Powell Rebuts Conservative Critics
By Paula Wolfson
24 May 2009

Colin Powell, 24 May 2009
Colin Powell, 24 May 2009
Former Secretary of State Colin Powell says he remains a Republican, and believes the party should be more inclusive and moderate.  Meanwhile, staunch conservatives are questioning his Republican credentials. 

Colin Powell took on his critics during a nationally televised interview.

"Let us debate the future of the party," said Powell. "And let us, let all segments of the party come in!"

But some of the most prominent voices on the far-right of the Republican Party say Powell no longer has a say.   Among them is former Vice President Dick Cheney, who recently told the CBS program Face the Nation that he is under the impression that Powell left the Republican ranks during last year's presidential campaign.

Former US Vice President Dick Cheney
Former US Vice President Dick Cheney
"He endorsed the Democratic candidate for president at the time, Barack Obama," said Cheney. "I assume that is some indication of his loyalty and his interests."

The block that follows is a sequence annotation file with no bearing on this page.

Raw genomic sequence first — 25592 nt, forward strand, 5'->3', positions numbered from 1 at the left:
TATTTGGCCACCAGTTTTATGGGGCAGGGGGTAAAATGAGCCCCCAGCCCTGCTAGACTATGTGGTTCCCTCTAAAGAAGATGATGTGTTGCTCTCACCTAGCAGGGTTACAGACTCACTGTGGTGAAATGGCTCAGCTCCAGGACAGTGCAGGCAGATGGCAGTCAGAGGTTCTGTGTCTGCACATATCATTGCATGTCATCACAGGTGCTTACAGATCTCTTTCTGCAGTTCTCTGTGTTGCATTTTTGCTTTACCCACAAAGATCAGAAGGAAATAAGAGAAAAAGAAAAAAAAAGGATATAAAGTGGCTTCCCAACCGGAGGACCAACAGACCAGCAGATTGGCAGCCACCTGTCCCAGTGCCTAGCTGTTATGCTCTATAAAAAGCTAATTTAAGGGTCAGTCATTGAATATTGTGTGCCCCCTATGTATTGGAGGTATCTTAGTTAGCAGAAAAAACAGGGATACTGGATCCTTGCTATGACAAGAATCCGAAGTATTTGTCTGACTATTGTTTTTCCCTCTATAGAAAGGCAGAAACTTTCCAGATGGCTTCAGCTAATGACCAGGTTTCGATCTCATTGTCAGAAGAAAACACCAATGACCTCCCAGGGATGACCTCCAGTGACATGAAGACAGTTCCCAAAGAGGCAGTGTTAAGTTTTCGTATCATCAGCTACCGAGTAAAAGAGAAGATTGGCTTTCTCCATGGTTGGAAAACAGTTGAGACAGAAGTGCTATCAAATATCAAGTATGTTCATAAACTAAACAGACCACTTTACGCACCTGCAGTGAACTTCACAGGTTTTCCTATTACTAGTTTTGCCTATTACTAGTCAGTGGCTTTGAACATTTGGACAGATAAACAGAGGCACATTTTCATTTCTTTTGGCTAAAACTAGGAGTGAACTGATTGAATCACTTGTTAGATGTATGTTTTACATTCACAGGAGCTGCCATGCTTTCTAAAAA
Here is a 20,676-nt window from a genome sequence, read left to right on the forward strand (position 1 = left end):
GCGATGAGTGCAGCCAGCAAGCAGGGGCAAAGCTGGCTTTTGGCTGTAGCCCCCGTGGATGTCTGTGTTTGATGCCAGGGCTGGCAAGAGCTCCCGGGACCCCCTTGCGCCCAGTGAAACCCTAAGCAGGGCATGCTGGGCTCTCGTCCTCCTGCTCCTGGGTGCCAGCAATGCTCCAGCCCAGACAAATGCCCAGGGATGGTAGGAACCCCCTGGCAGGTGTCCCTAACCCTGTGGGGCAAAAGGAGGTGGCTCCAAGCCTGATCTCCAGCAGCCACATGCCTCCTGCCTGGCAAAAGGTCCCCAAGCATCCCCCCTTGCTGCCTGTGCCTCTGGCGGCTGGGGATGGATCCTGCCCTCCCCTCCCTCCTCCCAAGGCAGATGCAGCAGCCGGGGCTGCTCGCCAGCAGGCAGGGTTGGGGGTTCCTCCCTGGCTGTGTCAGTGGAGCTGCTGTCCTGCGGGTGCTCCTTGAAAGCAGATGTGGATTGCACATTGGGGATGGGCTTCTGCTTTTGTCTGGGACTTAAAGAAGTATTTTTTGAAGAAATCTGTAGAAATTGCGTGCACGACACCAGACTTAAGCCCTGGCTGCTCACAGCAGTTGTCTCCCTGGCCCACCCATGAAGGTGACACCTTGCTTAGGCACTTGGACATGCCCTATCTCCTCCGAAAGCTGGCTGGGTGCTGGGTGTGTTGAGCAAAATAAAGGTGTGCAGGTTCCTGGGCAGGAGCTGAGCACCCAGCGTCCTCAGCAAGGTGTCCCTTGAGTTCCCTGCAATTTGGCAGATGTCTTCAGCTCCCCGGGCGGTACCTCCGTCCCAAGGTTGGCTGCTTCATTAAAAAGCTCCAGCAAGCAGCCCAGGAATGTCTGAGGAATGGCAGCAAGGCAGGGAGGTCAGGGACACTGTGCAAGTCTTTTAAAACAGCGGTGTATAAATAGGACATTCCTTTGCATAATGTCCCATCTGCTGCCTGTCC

Powell - one of the most respected and best known black political figures in the country - chose the same program to issue his rebuttal.

"I am still a Republican," he said. "And I would like to point out that in the course of my 50 years of voting for presidents, I have voted for the person I thought was best qualified at that time to lead the nation.  Last year I thought it was President, now, Barack Obama.  For the previous 20 years I voted solidly for Republican candidates."

He made clear he sees a battle for the heart and soul of the Republican Party between moderates like himself, and staunch conservatives.

Powell said if the party moves to the right, it will lose even more members.

"I have always felt that the Republican Party should be more inclusive than it generally has been over the years," said Colin Powell. "And I believe we need a strong Republican Party that is not just anchored in the base, but has built on the base to include more individuals."

Recently, Powell told an audience in Boston that a new Republican Party is - in his words - waiting to emerge.  Critics responded by calling him a traitor to the party who should simply become a Democrat.